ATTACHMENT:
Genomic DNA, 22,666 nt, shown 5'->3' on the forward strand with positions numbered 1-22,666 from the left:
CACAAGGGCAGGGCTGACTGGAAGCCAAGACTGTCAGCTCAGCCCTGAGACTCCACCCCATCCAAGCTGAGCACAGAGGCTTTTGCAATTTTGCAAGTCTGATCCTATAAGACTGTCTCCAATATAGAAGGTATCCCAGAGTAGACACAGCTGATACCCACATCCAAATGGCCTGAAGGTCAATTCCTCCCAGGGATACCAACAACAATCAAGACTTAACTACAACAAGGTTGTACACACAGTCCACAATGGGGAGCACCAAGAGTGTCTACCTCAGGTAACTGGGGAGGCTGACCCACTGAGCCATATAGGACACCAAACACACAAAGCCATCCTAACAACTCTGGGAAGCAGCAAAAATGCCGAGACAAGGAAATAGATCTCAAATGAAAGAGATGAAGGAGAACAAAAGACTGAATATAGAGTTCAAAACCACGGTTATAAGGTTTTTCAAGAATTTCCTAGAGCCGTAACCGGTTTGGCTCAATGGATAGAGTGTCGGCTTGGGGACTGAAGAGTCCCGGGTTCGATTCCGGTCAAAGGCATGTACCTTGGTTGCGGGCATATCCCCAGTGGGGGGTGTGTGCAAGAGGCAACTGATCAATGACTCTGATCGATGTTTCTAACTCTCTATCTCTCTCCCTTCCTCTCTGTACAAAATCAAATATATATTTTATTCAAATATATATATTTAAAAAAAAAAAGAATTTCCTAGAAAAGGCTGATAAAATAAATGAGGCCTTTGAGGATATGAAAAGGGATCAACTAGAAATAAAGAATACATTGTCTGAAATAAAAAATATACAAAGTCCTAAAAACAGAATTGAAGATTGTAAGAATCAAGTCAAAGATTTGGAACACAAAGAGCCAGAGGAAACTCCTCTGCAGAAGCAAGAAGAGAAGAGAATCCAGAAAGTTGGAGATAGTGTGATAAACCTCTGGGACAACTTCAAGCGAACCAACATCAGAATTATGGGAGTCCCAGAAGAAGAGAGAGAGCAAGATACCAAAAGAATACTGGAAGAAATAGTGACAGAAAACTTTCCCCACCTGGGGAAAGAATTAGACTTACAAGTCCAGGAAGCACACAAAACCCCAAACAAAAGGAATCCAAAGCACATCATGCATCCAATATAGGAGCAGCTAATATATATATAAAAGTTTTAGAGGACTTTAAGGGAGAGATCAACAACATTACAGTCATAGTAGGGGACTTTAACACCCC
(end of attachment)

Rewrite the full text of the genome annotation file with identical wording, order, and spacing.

Genomic DNA, 22,666 nt, shown 5'->3' on the forward strand with positions numbered 1-22,666 from the left:
CACAAGGGCAGGGCTGACTGGAAGCCAAGACTGTCAGCTCAGCCCTGAGACTCCACCCCATCCAAGCTGAGCACAGAGGCTTTTGCAATTTTGCAAGTCTGATCCTATAAGACTGTCTCCAATATAGAAGGTATCCCAGAGTAGACACAGCTGATACCCACATCCAAATGGCCTGAAGGTCAATTCCTCCCAGGGATACCAACAACAATCAAGACTTAACTACAACAAGGTTGTACACACAGTCCACAATGGGGAGCACCAAGAGTGTCTACCTCAGGTAACTGGGGAGGCTGACCCACTGAGCCATATAGGACACCAAACACACAAAGCCATCCTAACAACTCTGGGAAGCAGCAAAAATGCCGAGACAAGGAAATAGATCTCAAATGAAAGAGATGAAGGAGAACAAAAGACTGAATATAGAGTTCAAAACCACGGTTATAAGGTTTTTCAAGAATTTCCTAGAGCCGTAACCGGTTTGGCTCAATGGATAGAGTGTCGGCTTGGGGACTGAAGAGTCCCGGGTTCGATTCCGGTCAAAGGCATGTACCTTGGTTGCGGGCATATCCCCAGTGGGGGGTGTGTGCAAGAGGCAACTGATCAATGACTCTGATCGATGTTTCTAACTCTCTATCTCTCTCCCTTCCTCTCTGTACAAAATCAAATATATATTTTATTCAAATATATATATTTAAAAAAAAAAAGAATTTCCTAGAAAAGGCTGATAAAATAAATGAGGCCTTTGAGGATATGAAAAGGGATCAACTAGAAATAAAGAATACATTGTCTGAAATAAAAAATATACAAAGTCCTAAAAACAGAATTGAAGATTGTAAGAATCAAGTCAAAGATTTGGAACACAAAGAGCCAGAGGAAACTCCTCTGCAGAAGCAAGAAGAGAAGAGAATCCAGAAAGTTGGAGATAGTGTGATAAACCTCTGGGACAACTTCAAGCGAACCAACATCAGAATTATGGGAGTCCCAGAAGAAGAGAGAGAGCAAGATACCAAAAGAATACTGGAAGAAATAGTGACAGAAAACTTTCCCCACCTGGGGAAAGAATTAGACTTACAAGTCCAGGAAGCACACAAAACCCCAAACAAAAGGAATCCAAAGCACATCATGCATCCAATATAGGAGCAGCTAATATATATATAAAAGTTTTAGAGGACTTTAAGGGAGAGATCAACAACATTACAGTCATAGTAGGGGACTTTAACACCCC